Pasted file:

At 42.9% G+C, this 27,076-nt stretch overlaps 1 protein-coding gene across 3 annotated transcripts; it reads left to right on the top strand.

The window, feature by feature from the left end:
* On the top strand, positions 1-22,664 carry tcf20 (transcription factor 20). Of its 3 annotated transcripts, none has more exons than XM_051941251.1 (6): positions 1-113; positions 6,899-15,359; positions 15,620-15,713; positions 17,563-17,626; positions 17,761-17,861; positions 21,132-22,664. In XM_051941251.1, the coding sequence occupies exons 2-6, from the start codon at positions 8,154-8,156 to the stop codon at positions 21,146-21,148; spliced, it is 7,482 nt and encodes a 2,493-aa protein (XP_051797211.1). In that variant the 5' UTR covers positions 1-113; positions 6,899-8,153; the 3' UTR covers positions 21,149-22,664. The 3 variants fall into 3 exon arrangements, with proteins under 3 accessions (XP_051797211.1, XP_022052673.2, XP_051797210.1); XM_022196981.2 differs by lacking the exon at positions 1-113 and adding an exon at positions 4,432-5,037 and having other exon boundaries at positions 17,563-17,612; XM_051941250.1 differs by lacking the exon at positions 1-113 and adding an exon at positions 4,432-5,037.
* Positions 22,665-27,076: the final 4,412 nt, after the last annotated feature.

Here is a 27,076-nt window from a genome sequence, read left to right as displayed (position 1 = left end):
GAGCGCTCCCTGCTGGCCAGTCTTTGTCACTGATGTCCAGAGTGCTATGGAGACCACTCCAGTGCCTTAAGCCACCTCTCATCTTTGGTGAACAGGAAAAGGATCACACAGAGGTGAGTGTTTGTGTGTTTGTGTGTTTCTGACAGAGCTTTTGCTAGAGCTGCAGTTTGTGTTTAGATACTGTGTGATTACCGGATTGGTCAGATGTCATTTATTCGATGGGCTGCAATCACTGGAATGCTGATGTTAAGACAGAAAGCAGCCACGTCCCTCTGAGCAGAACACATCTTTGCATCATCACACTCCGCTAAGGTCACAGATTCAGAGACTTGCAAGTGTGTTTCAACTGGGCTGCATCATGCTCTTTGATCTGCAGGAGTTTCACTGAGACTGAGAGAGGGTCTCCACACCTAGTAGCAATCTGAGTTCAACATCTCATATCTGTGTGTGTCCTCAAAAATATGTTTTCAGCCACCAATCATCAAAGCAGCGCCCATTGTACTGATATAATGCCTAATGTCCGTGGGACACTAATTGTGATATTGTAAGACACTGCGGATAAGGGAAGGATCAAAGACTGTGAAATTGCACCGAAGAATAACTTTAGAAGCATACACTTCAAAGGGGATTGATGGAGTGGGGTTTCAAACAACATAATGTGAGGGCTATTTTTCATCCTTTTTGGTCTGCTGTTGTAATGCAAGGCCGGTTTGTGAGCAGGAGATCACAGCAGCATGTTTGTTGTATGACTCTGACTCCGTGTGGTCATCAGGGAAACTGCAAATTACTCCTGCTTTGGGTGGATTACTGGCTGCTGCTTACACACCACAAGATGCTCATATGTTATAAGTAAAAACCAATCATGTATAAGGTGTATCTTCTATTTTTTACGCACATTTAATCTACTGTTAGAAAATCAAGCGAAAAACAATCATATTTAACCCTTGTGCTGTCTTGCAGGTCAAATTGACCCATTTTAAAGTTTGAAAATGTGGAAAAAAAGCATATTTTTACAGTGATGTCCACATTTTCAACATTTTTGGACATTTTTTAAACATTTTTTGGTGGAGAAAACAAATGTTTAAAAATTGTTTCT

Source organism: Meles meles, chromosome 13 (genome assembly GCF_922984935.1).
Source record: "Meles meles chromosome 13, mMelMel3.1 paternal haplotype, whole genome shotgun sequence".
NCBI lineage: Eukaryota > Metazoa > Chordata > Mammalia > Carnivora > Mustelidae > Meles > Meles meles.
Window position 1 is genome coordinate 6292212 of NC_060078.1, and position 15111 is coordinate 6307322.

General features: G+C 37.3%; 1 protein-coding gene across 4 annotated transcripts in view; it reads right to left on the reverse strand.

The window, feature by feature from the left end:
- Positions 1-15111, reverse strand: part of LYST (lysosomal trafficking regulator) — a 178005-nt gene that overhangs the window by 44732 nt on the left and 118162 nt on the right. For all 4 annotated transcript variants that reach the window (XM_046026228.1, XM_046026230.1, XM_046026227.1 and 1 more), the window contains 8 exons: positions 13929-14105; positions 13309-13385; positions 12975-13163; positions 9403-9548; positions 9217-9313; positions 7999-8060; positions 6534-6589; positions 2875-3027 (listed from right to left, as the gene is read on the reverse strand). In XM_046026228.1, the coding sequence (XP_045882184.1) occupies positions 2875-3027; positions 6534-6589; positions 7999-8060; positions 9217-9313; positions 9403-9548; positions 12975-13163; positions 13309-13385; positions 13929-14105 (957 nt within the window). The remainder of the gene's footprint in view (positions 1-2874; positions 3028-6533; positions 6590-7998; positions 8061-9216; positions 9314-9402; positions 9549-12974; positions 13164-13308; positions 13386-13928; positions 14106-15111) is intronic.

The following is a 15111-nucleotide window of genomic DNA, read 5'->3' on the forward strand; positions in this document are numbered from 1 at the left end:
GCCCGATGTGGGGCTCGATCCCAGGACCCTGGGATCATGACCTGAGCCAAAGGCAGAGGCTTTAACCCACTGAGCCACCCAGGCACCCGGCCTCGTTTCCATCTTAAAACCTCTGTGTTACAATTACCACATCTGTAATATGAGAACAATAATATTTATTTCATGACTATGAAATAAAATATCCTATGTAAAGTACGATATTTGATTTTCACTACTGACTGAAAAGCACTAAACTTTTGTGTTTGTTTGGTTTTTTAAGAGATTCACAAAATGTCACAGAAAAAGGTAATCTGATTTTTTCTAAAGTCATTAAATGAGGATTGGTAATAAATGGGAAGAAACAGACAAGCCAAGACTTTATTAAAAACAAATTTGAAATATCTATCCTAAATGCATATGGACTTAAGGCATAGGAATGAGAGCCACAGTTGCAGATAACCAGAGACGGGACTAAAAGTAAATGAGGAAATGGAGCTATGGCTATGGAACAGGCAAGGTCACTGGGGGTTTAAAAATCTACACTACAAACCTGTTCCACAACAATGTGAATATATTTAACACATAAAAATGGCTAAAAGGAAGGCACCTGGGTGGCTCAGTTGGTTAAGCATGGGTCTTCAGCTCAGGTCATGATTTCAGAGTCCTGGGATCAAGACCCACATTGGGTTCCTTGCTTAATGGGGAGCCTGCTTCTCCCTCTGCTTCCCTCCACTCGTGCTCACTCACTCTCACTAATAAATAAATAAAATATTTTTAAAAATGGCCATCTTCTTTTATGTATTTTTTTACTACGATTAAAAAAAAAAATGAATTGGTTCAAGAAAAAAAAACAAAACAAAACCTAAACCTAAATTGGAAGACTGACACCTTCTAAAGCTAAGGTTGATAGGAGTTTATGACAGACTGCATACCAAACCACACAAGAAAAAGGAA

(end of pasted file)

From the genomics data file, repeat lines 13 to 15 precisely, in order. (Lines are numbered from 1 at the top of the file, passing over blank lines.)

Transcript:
- Positions 1-15111, reverse strand: part of LYST (lysosomal trafficking regulator) — a 178005-nt gene that overhangs the window by 44732 nt on the left and 118162 nt on the right. For all 4 annotated transcript variants that reach the window (XM_046026228.1, XM_046026230.1, XM_046026227.1 and 1 more), the window contains 8 exons: positions 13929-14105; positions 13309-13385; positions 12975-13163; positions 9403-9548; positions 9217-9313; positions 7999-8060; positions 6534-6589; positions 2875-3027 (listed from right to left, as the gene is read on the reverse strand). In XM_046026228.1, the coding sequence (XP_045882184.1) occupies positions 2875-3027; positions 6534-6589; positions 7999-8060; positions 9217-9313; positions 9403-9548; positions 12975-13163; positions 13309-13385; positions 13929-14105 (957 nt within the window). The remainder of the gene's footprint in view (positions 1-2874; positions 3028-6533; positions 6590-7998; positions 8061-9216; positions 9314-9402; positions 9549-12974; positions 13164-13308; positions 13386-13928; positions 14106-15111) is intronic.

The following is a 15111-nucleotide window of genomic DNA, read 5'->3' on the forward strand; positions in this document are numbered from 1 at the left end:
GCCCGATGTGGGGCTCGATCCCAGGACCCTGGGATCATGACCTGAGCCAAAGGCAGAGGCTTTAACCCACTGAGCCACCCAGGCACCCGGCCTCGTTTCCATCTTAAAACCTCTGTGTTACAATTACCACATCTGTAATATGAGAACAATAATATTTATTTCATGACTATGAAATAAAATATCCTATGTAAAGTACGATATTTGATTTTCACTACTGACTGAAAAGCACTAAACTTTTGTGTTTGTTTGGTTTTTTAAGAGATTCACAAAATGTCACAGAAAAAGGTAATCTGATTTTTTCTAAAGTCATTAAATGAGGATTGGTAATAAATGGGAAGAAACAGACAAGCCAAGACTTTATTAAAAACAAATTTGAAATATCTATCCTAAATGCATATGGACTTAAGGCATAGGAATGAGAGCCACAGTTGCAGATAACCAGAGACGGGACTAAAAGTAAATGAGGAAATGGAGCTATGGCTATGGAACAGGCAAGGTCACTGGGGGTTTAAAAATCTACACTACAAACCTGTTCCACAACAATGTGAATATATTTAACACATAAAAATGGCTAAAAGGAAGGCACCTGGGTGGCTCAGTTGGTTAAGCATGGGTCTTCAGCTCAGGTCATGATTTCAGAGTCCTGGGATCAAGACCCACATTGGGTTCCTTGCTTAATGGGGAGCCTGCTTCTCCCTCTGCTTCCCTCCACTCGTGCTCACTCACTCTCACTAATAAATAAATAAAATATTTTTAAAAATGGCCATCTTCTTTTATGTATTTTTTTACTACGATTAAAAAAAAAAATGAATTGGTTCAAGAAAAAAAAACAAAACAAAACCTAAACCTAAATTGGAAGACTGACACCTTCTAAAGCTAAGGTTGATAGGAGTTTATGACAGACTGCATACCAAACCACACAAGAAAAAGGAA